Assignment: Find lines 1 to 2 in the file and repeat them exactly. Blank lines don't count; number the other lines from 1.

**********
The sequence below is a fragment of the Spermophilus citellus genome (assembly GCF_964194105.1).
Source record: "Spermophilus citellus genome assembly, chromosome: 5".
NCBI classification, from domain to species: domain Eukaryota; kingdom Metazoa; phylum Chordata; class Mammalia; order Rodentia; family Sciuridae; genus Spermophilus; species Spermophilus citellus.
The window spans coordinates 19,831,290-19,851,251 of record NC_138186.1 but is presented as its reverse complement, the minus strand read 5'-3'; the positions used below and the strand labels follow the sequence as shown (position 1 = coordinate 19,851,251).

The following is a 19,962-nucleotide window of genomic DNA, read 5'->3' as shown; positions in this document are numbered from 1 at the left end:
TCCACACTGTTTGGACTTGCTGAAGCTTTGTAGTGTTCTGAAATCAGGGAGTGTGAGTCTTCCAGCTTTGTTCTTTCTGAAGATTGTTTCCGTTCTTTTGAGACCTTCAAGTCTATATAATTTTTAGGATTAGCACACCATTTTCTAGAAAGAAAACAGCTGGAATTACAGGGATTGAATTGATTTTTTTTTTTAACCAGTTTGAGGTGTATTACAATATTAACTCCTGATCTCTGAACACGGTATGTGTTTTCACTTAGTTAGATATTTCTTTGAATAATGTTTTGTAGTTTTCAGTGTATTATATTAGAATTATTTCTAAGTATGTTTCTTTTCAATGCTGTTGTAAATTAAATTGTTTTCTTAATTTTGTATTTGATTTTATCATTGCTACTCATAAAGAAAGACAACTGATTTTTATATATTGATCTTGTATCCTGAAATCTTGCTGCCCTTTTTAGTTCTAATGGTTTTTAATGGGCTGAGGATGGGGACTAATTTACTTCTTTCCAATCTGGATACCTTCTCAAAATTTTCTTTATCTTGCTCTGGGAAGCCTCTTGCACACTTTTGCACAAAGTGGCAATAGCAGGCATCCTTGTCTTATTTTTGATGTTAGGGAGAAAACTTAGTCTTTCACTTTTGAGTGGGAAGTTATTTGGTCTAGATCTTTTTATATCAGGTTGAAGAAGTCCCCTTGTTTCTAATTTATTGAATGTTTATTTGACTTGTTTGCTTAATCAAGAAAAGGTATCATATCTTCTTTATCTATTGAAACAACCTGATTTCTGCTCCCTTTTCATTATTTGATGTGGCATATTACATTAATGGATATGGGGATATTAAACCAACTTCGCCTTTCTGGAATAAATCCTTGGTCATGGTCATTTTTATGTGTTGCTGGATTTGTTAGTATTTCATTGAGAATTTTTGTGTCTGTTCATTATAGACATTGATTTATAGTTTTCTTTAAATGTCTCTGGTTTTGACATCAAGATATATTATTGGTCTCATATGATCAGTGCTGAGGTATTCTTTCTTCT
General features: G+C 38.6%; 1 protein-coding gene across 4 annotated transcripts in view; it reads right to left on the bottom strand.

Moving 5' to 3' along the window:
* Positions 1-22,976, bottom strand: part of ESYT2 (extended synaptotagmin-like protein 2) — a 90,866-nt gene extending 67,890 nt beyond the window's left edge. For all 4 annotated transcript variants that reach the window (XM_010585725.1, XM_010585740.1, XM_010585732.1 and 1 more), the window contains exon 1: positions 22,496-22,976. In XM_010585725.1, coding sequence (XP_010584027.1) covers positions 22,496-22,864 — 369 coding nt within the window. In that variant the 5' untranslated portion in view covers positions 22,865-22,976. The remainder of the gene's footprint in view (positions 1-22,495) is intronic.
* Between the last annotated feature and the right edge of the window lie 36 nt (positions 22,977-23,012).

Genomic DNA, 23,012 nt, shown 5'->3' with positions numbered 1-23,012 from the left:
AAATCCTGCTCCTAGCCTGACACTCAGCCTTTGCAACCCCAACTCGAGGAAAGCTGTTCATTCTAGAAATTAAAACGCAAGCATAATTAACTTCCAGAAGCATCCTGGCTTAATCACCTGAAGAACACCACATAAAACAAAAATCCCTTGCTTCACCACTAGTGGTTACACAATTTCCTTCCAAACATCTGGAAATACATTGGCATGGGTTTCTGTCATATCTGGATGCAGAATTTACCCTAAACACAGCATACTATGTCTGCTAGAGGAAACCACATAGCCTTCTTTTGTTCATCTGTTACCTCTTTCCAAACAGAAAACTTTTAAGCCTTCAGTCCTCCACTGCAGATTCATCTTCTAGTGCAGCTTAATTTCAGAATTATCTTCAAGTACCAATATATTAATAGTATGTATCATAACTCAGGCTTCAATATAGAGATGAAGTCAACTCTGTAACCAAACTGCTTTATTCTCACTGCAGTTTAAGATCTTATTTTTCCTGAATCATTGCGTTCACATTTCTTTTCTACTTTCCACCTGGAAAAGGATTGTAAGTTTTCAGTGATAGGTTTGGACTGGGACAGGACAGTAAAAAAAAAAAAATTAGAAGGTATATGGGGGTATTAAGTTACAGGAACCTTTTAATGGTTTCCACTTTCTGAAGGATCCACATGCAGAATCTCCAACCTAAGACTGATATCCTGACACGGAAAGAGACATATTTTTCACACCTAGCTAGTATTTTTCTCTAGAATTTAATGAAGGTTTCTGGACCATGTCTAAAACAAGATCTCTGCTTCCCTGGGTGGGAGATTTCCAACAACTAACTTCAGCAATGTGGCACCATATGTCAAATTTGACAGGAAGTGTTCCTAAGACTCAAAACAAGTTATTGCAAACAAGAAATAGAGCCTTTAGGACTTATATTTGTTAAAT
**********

The sequence below is a fragment of the Spermophilus citellus genome (assembly GCF_964194105.1).
Source record: "Spermophilus citellus genome assembly, chromosome: 5".